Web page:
Table 1. Congresses of the Communist Party of Finland
First ............... August 1918
Second ............... 1919
Third ............... 1920
Fourth ............... 1921
Fifth ............... 1925
Sixth ............... 1935
Seventh ...............HelsinkiOctober 1945
Eighth ...............HelsinkiAugust 1948
Ninth ...............HelsinkiNov. 1–5, 1951
Tenth ...............HelsinkiOct. 2–5, 1954
Eleventh ...............HelsinkiMay 29-June 2, 1957
Twelfth ...............HelsinkiApr. 15–18, 1960
Thirteenth ...............HelsinkiApr. 12–15, 1963
Fourteenth ...............HelsinkiJan. 29-Feb. 1, 1966
Fifteenth ...............HelsinkiApr. 3–6, 1969
Extraordinary Congress ...............HelsinkiFeb. 14, 1970
Sixteenth ...............HelsinkiMar. 31-Apr. 2, 1972
Seventeenth ...............HelsinkiMay 16–18, 1975

The program documents of the CPF proceed from the necessity of realizing Finland’s transition from capitalism to socialism by peaceful means; they pose the task of creating a broad antimonopolistic front of democratic forces for the struggle against the domination of capital; such a front would also lead to the struggle of the working people for the improvement of their living conditions. These guidelines were further developed in the detailed proposals of the Seventeenth Congress of the CPF (May 1975) for the program of cooperation among democratic forces. The CPF addressed the proposals to the Social Democratic Party of Finland and the Center Party. The Seventeenth Congress adopted the declaration On Principles of Consolidating Party Unity, which, in fact, is a CPF program document for the near future.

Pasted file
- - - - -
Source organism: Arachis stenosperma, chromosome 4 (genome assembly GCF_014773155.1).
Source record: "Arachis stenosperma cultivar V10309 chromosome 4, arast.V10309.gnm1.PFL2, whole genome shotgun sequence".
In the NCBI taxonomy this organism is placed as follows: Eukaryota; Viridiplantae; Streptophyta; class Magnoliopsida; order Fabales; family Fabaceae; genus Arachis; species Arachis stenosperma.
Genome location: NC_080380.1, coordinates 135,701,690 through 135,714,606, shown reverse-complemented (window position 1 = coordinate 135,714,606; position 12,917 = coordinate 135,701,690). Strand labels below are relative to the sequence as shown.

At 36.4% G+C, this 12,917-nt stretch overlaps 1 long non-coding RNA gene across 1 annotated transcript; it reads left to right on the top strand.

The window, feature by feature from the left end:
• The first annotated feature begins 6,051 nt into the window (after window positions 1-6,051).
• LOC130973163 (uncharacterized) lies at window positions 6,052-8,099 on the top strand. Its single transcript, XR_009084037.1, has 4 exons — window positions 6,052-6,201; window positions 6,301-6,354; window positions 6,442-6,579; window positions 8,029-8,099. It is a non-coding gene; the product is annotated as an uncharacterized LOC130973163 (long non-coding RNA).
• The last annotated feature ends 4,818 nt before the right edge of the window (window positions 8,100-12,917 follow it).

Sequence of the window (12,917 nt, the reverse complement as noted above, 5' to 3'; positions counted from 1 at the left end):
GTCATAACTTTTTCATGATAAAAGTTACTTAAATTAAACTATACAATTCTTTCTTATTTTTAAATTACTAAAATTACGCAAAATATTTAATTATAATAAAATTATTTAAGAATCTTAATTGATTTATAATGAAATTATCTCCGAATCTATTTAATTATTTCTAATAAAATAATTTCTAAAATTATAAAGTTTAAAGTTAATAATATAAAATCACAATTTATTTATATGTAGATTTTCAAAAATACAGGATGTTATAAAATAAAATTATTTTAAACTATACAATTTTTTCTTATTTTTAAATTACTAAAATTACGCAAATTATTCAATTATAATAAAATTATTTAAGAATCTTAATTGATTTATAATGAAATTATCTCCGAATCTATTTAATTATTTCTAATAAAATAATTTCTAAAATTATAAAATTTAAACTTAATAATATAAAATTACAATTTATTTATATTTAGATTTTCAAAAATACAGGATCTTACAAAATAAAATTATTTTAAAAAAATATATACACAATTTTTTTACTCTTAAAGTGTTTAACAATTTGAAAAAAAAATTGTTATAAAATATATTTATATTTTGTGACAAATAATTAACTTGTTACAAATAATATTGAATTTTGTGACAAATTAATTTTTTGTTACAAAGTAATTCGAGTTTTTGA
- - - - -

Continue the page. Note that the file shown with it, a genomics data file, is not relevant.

Delegations of the CPF participated in the international Conferences of Communist and Workers’ Parties (held in Moscow in 1957, 1960, and 1969). The CPF approved the documents adopted at the conferences.

Under its rules (adopted in 1957), the CPF is organized on the basis of the principles of democratic centralism. The supreme party body is the Congress; in the intervals between congresses party work is directed by the Central Committee and the Politburo of the CC. The chairman of the CPF is A. Saarinen. The CPF has about 42,000 members (1975). The central organ (jointly with the FDPL) is the newspaper Kansan Uutiset; the theoretical organ is the journal Kommunisti. (See Table 1 for a list of the congresses of the CPF.)


Iz istorii Kommunisticheskoi partii Finliandii. Moscow, 1960. (Translated from Finnish.)
Hyvönen, A. Suomen Kommunistisen puolueen 50-vuotistaival [Tampere, 1968.]


The Great Soviet Encyclopedia, 3rd Edition (1970-1979). © 2010 The Gale Group, Inc. All rights reserved.
References in periodicals archive ?
In the 1951 Berlin festival, around 67 per cent of the Finnish delegates belonged to the SDNL, and at the 1957 Moscow festival 53 per cent of the delegates were members of either the SDNL or Suomen kommunistinen puolue (the Communist Party of Finland or SKP).